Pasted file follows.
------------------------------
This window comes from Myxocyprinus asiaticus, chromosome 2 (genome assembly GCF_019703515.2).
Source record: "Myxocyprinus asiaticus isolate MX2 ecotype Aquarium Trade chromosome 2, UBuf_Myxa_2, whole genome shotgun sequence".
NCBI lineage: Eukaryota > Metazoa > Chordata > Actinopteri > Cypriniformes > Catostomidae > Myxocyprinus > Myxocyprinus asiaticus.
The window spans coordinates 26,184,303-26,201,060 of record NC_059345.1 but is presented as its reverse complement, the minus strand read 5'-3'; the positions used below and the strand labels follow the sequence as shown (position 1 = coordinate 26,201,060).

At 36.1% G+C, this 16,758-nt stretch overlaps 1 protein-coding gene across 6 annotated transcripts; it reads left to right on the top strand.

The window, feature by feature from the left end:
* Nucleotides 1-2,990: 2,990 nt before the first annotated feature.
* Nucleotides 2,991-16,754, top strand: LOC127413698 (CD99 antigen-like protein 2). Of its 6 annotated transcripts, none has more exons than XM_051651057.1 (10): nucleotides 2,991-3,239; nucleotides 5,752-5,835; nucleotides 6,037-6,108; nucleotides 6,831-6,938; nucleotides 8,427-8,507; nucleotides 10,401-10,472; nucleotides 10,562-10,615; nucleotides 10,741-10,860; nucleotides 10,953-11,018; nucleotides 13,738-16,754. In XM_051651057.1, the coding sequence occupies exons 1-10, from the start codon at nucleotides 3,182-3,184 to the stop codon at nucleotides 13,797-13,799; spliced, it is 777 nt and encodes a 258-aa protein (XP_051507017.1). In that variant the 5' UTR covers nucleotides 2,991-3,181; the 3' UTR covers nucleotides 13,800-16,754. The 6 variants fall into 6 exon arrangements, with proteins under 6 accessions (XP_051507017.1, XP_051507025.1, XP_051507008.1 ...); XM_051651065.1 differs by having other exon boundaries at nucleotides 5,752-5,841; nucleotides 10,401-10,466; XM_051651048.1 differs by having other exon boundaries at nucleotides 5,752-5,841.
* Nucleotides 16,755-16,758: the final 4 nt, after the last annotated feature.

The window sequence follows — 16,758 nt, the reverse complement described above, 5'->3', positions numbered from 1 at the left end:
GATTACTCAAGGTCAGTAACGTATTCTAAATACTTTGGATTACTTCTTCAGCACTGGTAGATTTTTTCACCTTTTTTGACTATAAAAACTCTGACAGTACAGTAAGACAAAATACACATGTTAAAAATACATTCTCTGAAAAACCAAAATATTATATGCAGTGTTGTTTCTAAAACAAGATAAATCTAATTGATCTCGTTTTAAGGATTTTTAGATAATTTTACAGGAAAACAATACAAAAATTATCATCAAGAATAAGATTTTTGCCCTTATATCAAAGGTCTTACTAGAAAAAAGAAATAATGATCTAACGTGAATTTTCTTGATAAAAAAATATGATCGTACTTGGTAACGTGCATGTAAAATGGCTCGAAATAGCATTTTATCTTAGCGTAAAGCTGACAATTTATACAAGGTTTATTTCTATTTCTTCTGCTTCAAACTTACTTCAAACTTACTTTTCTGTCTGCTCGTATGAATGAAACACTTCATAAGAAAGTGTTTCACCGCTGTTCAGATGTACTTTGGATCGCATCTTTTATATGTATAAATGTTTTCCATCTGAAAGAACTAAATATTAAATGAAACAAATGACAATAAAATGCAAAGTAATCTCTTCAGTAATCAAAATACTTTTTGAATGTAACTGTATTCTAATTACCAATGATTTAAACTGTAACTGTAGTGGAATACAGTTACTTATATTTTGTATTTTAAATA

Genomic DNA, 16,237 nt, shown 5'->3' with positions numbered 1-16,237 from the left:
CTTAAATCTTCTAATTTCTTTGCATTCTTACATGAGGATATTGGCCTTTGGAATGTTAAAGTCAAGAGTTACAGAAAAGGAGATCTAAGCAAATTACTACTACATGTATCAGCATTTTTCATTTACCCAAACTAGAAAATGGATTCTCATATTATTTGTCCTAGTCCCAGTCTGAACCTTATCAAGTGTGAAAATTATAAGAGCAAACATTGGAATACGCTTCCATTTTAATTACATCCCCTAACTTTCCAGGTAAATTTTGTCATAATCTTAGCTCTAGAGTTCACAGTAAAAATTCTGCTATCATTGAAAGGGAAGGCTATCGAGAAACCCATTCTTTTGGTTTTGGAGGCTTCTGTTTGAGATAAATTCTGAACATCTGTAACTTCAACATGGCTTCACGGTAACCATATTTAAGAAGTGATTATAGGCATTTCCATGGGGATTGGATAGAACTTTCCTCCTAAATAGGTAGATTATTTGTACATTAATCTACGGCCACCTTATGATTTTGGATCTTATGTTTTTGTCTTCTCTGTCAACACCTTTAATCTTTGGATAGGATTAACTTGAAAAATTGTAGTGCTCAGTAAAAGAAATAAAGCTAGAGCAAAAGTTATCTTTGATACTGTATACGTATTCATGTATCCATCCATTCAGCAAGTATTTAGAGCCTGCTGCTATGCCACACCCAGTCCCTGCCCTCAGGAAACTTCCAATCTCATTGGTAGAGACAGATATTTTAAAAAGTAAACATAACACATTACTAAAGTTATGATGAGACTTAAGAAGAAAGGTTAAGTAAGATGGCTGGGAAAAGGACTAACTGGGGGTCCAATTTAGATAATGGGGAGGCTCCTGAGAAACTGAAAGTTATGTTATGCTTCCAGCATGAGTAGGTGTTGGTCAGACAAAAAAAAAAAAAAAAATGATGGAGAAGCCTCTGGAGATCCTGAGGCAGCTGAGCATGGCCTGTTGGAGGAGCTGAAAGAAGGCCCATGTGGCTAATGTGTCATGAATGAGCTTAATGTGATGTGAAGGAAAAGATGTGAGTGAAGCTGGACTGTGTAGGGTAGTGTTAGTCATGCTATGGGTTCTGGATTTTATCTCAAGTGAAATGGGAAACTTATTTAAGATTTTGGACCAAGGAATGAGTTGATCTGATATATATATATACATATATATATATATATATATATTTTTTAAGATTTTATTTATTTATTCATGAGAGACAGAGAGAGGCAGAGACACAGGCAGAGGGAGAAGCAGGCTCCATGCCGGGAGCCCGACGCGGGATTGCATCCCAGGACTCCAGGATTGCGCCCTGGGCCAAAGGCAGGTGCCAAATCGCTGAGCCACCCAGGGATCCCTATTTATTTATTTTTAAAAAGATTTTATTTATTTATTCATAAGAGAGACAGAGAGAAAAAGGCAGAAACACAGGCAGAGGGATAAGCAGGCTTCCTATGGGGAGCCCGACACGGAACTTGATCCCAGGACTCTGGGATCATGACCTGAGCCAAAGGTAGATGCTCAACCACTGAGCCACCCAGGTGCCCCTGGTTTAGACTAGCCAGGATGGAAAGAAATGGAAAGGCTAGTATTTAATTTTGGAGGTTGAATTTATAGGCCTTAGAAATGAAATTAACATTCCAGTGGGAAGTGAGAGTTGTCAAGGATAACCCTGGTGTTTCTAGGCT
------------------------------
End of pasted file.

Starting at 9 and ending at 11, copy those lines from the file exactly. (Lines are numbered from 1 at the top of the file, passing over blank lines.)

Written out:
* Nucleotides 16,755-16,758: the final 4 nt, after the last annotated feature.

The window sequence follows — 16,758 nt, the reverse complement described above, 5'->3', positions numbered from 1 at the left end:
GATTACTCAAGGTCAGTAACGTATTCTAAATACTTTGGATTACTTCTTCAGCACTGGTAGATTTTTTCACCTTTTTTGACTATAAAAACTCTGACAGTACAGTAAGACAAAATACACATGTTAAAAATACATTCTCTGAAAAACCAAAATATTATATGCAGTGTTGTTTCTAAAACAAGATAAATCTAATTGATCTCGTTTTAAGGATTTTTAGATAATTTTACAGGAAAACAATACAAAAATTATCATCAAGAATAAGATTTTTGCCCTTATATCAAAGGTCTTACTAGAAAAAAGAAATAATGATCTAACGTGAATTTTCTTGATAAAAAAATATGATCGTACTTGGTAACGTGCATGTAAAATGGCTCGAAATAGCATTTTATCTTAGCGTAAAGCTGACAATTTATACAAGGTTTATTTCTATTTCTTCTGCTTCAAACTTACTTCAAACTTACTTTTCTGTCTGCTCGTATGAATGAAACACTTCATAAGAAAGTGTTTCACCGCTGTTCAGATGTACTTTGGATCGCATCTTTTATATGTATAAATGTTTTCCATCTGAAAGAACTAAATATTAAATGAAACAAATGACAATAAAATGCAAAGTAATCTCTTCAGTAATCAAAATACTTTTTGAATGTAACTGTATTCTAATTACCAATGATTTAAACTGTAACTGTAGTGGAATACAGTTACTTATATTTTGTATTTTAAATA